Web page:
History and Product use of Sliver
One of the standard definitions of nanotechnology encompasses “research and technology development at the atomic, molecular, or macromolecular levels using a length scale of approximately 1−100 nm in any dimension; the creation and use of structures, devices, and systems that have novel properties and functions because of their small size, and the ability to control or manipulate matter on an atomic scale.”(15) The unintentional formation of nanoparticles thus would not fall under this definition of an engineered nanoparticle. It is estimated that today about 320 tons/year of nanosilver are produced and used worldwide (16) (data on its historical production are not available). Now what about the first report of nanosilver? Over 120 years ago, in 1889, M. C. Lea reported the synthesis of a citrate-stabilized silver colloid.(17) The average diameter for the particles obtained by this method is between 7 and 9 nm.(18) Their size in the nanoscale and the stabilization by citrate are identical to recent reports about nanosilver formation using silver nitrate and citrate, e.g., refs 19 and 20. Also the stabilization of nanosilver using proteins has been described as early as 1902.(21) Under the name “Collargol” such a kind of nanosilver has been manufactured commercially since 1897 and has been used for medical applications.(22) Collargol has a mean particle size of 10 nm(23) and as early as 1907 its diameter was determined to be in the nanorange.(24) Other nanosilver preparations were also invented in the next decades, for example the gelatin stabilized silver nanoparticles patented by Moudry in 1953 with 2−20 nm diameter(25) and silver nanoparticle impregnated carbon with a diameter of silver particles below 25 nm.(26) It is important to note that the inventors of nanosilver formulations understood decades ago that the viability of the technology required nanoscale silver, e.g., by the following statement from a patent: “for proper efficiency, the silver must be dispersed as particles of colloidal size less than 250 Å [less than 25 nm] in crystallite size”.(26) Whereas it is true for many other engineered nanomaterials that they are novel, e.g., for fullerenes and carbon nanotubes, this is clearly not the case for nanosilver. This long history of rational fabrication and use of colloidal nanosilver has resulted in a lot of research and knowledge about these nanoparticles over the last 100 years, even if this research is not reported under “nano” terminology.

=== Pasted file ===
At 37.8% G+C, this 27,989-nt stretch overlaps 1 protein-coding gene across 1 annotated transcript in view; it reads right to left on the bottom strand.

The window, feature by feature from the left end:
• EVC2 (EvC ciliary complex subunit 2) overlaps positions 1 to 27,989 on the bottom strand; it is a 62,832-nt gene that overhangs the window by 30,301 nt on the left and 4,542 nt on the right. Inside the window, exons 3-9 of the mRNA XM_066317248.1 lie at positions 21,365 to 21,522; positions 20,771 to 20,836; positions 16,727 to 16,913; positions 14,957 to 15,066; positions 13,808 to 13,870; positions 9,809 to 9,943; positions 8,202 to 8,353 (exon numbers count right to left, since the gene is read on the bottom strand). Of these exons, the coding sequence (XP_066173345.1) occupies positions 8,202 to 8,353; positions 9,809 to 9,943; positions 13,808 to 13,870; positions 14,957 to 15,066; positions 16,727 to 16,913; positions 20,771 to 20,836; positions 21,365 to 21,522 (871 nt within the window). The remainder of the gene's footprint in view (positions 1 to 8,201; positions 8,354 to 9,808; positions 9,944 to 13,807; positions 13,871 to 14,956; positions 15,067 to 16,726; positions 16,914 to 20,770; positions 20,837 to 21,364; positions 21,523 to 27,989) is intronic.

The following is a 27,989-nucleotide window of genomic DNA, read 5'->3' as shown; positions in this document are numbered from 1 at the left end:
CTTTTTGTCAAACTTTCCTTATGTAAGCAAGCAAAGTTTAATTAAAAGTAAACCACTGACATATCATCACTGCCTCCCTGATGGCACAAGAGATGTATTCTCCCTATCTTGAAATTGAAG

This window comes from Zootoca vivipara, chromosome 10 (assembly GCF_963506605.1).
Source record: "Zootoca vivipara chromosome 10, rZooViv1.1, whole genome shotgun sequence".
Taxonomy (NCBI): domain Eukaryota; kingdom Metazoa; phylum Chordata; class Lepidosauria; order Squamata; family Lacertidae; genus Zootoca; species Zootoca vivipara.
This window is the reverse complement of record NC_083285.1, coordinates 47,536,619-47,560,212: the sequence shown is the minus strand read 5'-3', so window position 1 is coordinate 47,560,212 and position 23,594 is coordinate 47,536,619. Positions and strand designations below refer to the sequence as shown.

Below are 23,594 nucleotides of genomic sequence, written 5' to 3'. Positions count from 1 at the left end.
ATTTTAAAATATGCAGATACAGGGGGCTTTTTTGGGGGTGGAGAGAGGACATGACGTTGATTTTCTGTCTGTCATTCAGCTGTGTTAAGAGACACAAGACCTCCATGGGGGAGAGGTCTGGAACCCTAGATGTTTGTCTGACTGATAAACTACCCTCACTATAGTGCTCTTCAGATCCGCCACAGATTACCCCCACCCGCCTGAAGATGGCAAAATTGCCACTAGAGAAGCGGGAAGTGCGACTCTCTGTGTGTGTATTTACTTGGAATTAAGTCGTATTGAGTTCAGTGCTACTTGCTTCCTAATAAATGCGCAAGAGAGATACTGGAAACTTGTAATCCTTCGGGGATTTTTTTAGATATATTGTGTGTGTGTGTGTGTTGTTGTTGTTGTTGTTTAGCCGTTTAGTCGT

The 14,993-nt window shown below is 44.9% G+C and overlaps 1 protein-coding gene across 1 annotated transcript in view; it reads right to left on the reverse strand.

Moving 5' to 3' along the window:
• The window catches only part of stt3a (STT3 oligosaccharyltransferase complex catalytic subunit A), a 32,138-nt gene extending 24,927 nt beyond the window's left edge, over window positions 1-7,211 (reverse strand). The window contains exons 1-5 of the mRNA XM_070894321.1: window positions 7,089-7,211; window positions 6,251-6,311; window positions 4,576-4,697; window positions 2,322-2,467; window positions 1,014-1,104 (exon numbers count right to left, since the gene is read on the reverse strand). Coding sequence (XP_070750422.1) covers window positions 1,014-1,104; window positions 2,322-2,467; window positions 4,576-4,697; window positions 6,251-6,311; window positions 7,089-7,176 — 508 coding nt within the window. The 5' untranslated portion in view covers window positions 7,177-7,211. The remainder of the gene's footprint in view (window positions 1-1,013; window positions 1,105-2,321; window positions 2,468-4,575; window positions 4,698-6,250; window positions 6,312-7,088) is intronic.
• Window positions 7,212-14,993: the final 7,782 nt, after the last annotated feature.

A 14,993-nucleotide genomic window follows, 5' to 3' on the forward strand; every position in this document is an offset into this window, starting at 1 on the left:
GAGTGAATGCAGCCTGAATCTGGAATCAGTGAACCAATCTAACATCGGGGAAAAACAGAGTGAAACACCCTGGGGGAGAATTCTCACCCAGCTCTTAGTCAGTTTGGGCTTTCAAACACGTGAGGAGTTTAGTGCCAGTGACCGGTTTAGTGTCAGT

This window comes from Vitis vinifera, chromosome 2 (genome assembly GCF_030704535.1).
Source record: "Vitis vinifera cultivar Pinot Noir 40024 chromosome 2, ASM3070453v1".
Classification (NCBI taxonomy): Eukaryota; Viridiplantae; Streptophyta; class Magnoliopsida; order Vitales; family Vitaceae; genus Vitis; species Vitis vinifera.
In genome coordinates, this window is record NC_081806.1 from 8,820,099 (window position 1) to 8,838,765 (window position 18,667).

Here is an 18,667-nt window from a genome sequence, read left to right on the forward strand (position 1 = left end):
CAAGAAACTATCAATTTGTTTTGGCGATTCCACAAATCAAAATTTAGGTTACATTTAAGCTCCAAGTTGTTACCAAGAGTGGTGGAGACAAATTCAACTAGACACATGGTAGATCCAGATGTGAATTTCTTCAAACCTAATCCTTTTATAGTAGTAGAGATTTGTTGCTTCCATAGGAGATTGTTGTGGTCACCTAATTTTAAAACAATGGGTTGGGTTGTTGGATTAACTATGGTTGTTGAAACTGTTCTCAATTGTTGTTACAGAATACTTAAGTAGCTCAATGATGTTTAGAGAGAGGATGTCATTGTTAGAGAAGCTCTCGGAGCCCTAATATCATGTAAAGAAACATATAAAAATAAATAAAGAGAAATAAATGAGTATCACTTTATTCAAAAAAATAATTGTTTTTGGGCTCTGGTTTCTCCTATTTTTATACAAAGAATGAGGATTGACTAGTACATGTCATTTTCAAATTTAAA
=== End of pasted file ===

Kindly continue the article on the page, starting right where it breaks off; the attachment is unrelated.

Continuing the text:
The nanosilver formulations mentioned in the preceding section have not only been used by scientists and described in the patent literature, but have consistently found their way into the market. In the early part of the 20th century, the commercial sale of medicinal nanoscale silver colloids, known under different trade names such as Collargol, Argyrol, and Protargol, began and over a 50-year period their use became widespread. These nanosilver products were sold as over-the-counter medications and also used by medical doctors to treat various diseases such as syphilis and other bacterial infections.(27)